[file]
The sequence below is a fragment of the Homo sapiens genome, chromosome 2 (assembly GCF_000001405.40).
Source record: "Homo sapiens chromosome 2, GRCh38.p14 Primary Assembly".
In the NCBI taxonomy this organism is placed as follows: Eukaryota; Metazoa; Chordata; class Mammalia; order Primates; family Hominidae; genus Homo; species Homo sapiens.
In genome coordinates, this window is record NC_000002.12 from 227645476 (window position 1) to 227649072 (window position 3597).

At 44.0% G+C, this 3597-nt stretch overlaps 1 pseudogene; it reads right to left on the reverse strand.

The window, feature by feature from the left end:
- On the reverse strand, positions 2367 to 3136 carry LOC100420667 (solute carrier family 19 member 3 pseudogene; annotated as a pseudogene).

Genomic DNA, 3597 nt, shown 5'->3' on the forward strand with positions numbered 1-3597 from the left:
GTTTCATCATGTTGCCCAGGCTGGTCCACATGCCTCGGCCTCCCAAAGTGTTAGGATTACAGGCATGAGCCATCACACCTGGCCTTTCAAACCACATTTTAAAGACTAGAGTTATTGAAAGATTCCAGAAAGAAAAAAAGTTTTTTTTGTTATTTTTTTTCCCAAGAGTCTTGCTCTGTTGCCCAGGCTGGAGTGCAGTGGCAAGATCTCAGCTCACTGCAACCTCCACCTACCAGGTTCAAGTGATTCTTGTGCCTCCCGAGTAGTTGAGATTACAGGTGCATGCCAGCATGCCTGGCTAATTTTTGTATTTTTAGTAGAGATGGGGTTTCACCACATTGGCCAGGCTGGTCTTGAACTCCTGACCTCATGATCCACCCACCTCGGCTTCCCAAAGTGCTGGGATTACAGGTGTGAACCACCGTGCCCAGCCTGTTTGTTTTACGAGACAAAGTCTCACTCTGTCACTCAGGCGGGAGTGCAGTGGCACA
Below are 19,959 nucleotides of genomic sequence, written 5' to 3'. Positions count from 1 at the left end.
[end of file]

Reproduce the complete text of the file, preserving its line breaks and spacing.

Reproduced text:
The sequence below is a fragment of the Homo sapiens genome, chromosome 2 (assembly GCF_000001405.40).
Source record: "Homo sapiens chromosome 2, GRCh38.p14 Primary Assembly".
In the NCBI taxonomy this organism is placed as follows: Eukaryota; Metazoa; Chordata; class Mammalia; order Primates; family Hominidae; genus Homo; species Homo sapiens.
In genome coordinates, this window is record NC_000002.12 from 227645476 (window position 1) to 227649072 (window position 3597).

At 44.0% G+C, this 3597-nt stretch overlaps 1 pseudogene; it reads right to left on the reverse strand.

The window, feature by feature from the left end:
- On the reverse strand, positions 2367 to 3136 carry LOC100420667 (solute carrier family 19 member 3 pseudogene; annotated as a pseudogene).

Genomic DNA, 3597 nt, shown 5'->3' on the forward strand with positions numbered 1-3597 from the left:
GTTTCATCATGTTGCCCAGGCTGGTCCACATGCCTCGGCCTCCCAAAGTGTTAGGATTACAGGCATGAGCCATCACACCTGGCCTTTCAAACCACATTTTAAAGACTAGAGTTATTGAAAGATTCCAGAAAGAAAAAAAGTTTTTTTTGTTATTTTTTTTCCCAAGAGTCTTGCTCTGTTGCCCAGGCTGGAGTGCAGTGGCAAGATCTCAGCTCACTGCAACCTCCACCTACCAGGTTCAAGTGATTCTTGTGCCTCCCGAGTAGTTGAGATTACAGGTGCATGCCAGCATGCCTGGCTAATTTTTGTATTTTTAGTAGAGATGGGGTTTCACCACATTGGCCAGGCTGGTCTTGAACTCCTGACCTCATGATCCACCCACCTCGGCTTCCCAAAGTGCTGGGATTACAGGTGTGAACCACCGTGCCCAGCCTGTTTGTTTTACGAGACAAAGTCTCACTCTGTCACTCAGGCGGGAGTGCAGTGGCACA
Below are 19,959 nucleotides of genomic sequence, written 5' to 3'. Positions count from 1 at the left end.